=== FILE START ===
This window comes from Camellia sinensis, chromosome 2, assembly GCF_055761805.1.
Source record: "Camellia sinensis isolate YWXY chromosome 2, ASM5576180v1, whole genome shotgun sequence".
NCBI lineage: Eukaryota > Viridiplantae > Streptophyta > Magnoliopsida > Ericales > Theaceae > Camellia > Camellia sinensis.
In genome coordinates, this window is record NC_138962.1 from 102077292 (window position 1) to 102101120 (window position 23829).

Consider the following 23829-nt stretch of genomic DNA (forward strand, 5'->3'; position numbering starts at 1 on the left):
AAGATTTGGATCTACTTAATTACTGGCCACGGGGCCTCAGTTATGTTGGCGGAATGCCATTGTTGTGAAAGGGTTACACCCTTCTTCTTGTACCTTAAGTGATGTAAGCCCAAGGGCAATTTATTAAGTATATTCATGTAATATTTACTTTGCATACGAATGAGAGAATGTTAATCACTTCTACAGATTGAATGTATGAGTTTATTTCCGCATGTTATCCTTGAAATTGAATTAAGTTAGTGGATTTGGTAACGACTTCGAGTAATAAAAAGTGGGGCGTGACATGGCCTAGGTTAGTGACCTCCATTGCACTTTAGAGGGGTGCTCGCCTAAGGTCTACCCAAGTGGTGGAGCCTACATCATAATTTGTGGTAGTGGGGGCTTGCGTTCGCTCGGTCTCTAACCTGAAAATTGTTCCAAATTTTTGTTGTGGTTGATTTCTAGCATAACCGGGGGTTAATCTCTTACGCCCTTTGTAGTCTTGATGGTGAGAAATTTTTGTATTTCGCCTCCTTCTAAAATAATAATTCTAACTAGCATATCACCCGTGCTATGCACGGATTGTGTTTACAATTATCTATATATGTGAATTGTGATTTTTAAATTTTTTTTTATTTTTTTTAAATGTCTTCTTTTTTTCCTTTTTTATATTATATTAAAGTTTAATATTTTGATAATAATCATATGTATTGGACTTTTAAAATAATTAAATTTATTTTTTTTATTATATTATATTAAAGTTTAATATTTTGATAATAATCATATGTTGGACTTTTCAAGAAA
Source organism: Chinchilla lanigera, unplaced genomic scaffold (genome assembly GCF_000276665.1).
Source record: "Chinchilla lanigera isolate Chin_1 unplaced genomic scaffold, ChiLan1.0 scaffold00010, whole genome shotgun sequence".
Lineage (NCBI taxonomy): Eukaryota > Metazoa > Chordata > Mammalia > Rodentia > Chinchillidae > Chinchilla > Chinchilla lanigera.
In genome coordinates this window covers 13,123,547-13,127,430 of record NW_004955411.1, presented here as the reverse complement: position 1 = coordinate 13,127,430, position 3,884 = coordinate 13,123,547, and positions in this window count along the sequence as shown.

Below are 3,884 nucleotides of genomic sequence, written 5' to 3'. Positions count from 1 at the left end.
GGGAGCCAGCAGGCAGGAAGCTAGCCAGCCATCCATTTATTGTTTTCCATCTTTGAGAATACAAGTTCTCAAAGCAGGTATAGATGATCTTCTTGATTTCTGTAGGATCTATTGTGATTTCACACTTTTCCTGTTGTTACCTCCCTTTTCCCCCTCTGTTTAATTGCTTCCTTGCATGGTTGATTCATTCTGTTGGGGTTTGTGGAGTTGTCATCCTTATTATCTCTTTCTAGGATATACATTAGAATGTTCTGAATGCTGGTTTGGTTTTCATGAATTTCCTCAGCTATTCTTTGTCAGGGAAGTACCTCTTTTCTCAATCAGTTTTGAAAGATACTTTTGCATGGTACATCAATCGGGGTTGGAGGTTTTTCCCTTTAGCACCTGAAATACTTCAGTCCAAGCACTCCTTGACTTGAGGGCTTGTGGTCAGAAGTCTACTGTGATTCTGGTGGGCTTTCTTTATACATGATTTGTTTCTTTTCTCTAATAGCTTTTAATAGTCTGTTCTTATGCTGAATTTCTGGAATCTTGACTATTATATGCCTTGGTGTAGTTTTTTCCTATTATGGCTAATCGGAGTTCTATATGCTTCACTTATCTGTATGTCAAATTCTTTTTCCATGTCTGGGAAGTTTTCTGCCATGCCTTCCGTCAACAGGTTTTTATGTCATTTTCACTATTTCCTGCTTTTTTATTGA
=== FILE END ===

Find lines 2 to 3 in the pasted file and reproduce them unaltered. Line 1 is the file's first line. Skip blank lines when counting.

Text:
Source record: "Camellia sinensis isolate YWXY chromosome 2, ASM5576180v1, whole genome shotgun sequence".
NCBI lineage: Eukaryota > Viridiplantae > Streptophyta > Magnoliopsida > Ericales > Theaceae > Camellia > Camellia sinensis.